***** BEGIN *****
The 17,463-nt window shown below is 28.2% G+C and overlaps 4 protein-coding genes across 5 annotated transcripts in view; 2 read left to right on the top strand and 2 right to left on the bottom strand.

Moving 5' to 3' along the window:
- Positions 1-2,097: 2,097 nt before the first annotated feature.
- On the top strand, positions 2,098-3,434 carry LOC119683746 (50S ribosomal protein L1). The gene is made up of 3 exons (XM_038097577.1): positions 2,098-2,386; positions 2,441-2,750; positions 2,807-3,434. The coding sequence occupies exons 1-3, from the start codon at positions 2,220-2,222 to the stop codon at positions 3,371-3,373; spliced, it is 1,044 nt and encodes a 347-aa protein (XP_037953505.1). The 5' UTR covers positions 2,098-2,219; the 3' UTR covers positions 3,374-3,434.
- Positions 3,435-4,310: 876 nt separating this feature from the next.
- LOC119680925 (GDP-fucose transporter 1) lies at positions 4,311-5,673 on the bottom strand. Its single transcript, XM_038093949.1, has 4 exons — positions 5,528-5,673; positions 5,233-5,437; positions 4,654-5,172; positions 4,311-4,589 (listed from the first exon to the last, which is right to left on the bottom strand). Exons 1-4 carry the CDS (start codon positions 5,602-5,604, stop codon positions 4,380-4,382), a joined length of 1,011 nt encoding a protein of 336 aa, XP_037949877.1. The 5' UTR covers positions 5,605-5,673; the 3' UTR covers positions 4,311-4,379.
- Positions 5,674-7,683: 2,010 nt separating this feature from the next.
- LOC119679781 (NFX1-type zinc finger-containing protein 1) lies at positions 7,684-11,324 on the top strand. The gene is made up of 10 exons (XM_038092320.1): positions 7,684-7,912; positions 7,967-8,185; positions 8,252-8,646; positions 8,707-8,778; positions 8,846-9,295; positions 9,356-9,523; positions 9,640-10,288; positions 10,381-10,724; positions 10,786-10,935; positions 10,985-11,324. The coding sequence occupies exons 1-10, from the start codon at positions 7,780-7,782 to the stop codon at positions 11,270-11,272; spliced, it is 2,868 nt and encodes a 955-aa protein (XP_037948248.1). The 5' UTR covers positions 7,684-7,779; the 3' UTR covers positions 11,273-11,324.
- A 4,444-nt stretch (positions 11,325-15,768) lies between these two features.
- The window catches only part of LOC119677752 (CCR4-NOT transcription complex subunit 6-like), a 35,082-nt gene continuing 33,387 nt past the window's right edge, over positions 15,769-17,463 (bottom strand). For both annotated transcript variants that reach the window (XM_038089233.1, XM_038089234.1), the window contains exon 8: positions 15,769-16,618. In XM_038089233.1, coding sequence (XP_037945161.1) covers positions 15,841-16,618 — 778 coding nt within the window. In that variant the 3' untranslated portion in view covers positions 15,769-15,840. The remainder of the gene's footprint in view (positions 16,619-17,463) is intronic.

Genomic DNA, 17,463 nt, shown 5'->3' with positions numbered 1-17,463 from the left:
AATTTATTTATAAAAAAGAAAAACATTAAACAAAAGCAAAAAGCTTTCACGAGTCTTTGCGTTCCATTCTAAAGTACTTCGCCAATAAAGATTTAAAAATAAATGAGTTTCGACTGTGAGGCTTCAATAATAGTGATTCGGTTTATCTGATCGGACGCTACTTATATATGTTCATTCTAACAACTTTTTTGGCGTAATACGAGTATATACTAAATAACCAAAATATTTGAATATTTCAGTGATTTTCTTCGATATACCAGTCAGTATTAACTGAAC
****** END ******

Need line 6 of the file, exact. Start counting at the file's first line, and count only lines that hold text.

- LOC119680925 (GDP-fucose transporter 1) lies at positions 4,311-5,673 on the bottom strand. Its single transcript, XM_038093949.1, has 4 exons — positions 5,528-5,673; positions 5,233-5,437; positions 4,654-5,172; positions 4,311-4,589 (listed from the first exon to the last, which is right to left on the bottom strand). Exons 1-4 carry the CDS (start codon positions 5,602-5,604, stop codon positions 4,380-4,382), a joined length of 1,011 nt encoding a protein of 336 aa, XP_037949877.1. The 5' UTR covers positions 5,605-5,673; the 3' UTR covers positions 4,311-4,379.